And then we’re working on specific policy solutions with introduced legislation in a range of states for youth justice reforms. And then also for the expansion of civil rights to formerly incarcerated individuals or people living with criminal conviction history. Most specifically, the expansion of voting rights to people living with a criminal conviction history in states like New Mexico, Oregon, Nebraska, and Texas.

Mansa Musa:  No stone unturned when it comes to the criminal justice system. Let’s speak in terms of where you expect to be or where we expect to be in one year? Is this the prelude to a national movement for the abolition of prisons? And maybe out of this conversation that we had this year, we’ll come up with strategies on what that would look like, and what would take place if some of these institutions are eradicated? Is this the start of that conversation? Or is this just wishful thinking?

Nicole Porter:  Well, it’s not wishful thinking. I mean, the Sentencing Project is dedicating resources to having these national conversations and to have significant and strategic solutions that help drive policy reforms and policy solutions at the federal level and also within states. So a year from now, I hope that we are partnering with additional national, state, and local groups who want to work with us to challenge mass incarceration and challenge the next 50 years of mass incarceration.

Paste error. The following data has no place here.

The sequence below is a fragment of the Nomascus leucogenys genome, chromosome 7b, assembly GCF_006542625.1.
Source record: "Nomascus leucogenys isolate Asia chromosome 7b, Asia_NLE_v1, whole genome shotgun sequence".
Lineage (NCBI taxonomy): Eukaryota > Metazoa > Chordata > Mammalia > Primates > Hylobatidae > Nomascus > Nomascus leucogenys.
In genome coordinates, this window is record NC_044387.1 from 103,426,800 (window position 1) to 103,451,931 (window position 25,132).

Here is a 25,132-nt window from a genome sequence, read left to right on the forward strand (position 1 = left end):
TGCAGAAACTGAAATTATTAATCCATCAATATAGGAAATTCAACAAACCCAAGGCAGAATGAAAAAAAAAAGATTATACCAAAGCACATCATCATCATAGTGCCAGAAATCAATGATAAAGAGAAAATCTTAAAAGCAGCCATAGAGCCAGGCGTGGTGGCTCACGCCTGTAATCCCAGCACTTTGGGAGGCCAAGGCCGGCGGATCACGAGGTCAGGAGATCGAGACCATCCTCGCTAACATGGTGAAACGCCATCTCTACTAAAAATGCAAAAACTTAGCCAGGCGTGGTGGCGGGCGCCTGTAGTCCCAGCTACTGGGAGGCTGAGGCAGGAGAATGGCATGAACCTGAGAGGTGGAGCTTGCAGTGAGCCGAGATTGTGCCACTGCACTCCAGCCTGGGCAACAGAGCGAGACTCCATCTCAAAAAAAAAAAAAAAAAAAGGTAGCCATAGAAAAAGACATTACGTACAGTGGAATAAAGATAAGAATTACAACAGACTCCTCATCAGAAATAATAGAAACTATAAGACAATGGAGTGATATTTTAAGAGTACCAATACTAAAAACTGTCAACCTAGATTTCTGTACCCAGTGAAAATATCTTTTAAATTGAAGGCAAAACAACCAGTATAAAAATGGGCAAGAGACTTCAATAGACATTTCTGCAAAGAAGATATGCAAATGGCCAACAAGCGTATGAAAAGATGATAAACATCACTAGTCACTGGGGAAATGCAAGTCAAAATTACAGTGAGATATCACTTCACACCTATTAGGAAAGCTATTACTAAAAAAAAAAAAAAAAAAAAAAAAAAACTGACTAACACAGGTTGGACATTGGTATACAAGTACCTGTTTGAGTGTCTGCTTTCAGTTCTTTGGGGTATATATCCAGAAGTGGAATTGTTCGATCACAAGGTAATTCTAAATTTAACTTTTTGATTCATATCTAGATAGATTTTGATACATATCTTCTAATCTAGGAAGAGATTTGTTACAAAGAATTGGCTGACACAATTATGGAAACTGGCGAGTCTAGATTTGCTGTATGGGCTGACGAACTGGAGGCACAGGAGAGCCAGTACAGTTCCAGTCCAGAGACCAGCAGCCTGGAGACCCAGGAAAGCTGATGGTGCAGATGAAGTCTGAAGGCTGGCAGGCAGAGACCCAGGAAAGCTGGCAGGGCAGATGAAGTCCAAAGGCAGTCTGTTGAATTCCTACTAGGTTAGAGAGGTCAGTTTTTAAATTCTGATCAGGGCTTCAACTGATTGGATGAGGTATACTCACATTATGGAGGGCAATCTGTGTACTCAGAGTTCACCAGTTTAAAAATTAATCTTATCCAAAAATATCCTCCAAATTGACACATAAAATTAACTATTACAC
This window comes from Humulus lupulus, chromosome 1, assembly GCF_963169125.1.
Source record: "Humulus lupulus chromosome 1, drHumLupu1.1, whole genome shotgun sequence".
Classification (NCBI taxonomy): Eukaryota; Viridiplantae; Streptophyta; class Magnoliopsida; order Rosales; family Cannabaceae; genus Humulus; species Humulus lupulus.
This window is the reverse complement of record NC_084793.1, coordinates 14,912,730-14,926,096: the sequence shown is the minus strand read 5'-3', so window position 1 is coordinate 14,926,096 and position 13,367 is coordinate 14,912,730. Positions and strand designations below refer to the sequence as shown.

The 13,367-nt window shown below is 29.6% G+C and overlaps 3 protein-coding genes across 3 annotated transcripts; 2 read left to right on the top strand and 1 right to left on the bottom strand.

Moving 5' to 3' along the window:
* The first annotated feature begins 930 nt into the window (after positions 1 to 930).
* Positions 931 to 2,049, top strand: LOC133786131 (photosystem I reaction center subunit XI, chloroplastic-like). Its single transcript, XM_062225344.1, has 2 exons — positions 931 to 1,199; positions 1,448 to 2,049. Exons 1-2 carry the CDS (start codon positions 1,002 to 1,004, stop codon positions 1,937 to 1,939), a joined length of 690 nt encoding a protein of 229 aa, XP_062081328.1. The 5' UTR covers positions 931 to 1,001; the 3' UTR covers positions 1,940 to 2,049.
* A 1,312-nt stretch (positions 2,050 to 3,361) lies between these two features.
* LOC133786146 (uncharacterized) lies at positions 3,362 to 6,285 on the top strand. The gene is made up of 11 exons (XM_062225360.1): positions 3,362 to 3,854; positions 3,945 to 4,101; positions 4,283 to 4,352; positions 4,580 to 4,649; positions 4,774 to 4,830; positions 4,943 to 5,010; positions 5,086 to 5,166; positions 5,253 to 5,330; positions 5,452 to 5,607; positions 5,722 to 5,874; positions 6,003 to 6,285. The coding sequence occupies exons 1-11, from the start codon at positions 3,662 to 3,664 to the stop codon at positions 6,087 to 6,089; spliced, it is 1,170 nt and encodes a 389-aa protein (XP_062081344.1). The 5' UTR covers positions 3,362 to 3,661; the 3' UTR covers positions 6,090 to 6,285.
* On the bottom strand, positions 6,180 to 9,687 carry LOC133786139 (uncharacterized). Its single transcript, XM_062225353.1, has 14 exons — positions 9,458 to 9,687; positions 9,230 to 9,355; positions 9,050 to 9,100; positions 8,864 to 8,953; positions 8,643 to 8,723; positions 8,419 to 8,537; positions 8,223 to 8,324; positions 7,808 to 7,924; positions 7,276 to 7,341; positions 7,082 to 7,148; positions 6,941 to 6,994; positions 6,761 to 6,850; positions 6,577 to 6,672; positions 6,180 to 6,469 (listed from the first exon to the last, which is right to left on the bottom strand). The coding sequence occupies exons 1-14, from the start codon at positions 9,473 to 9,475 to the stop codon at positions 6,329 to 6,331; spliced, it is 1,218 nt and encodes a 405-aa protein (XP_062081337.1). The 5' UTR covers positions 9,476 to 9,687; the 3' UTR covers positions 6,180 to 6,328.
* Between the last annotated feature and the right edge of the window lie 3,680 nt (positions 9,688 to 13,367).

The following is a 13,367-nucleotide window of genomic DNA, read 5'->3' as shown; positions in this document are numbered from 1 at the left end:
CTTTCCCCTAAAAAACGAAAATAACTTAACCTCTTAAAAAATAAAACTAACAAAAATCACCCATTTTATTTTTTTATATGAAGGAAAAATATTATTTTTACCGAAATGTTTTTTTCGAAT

A year from now, I hope that we’ve moved forward on state specific campaigns that support sentencing reform that expand post-conviction sentencing remedies for people who are currently in prison, who might have been in prison for the last 20 to 30 years during this 50 year mass incarceration era. And it would be a more than reasonable expectation to have a review of whether or not those individuals need to continue to be in prison for a range of reasons, including they may have aged into disability and no longer pose a public safety risk, they may be able to demonstrate above and beyond steps they’ve taken towards the rehabilitation and personal development and have made amends for any harm caused that led to their conviction and no longer need to be in prison.

And frankly, that the 50 states who are considering sentencing reforms as well as overall the nation, have reconsidered that the length of time that people have been subjected to over the last 20 to 30 years for many offense types is extremely excessive. Because we have very lengthy possibilities for sentencing people to too-long prison terms. So it is about individual changes, but it’s also about the state addressing that its policies have been too extreme and too excessive over the last 20 to 30 years – 50 years, given challenging the last 50 years of incarceration.

And that in a year from now that we’ve expanded voting rights to people in the community who are on probation and parole, but we’ve also expanded voting rights to people behind the walls in states like Illinois and Oregon, and that we are supporting the voting rights infrastructure that needs to be put in place to guarantee their ballot access. And that in the fall of ’24, that we actually guarantee ballot access for newly eligible voters, whether or not they are living with a criminal conviction in the community or they’re living with the criminal conviction behind the walls.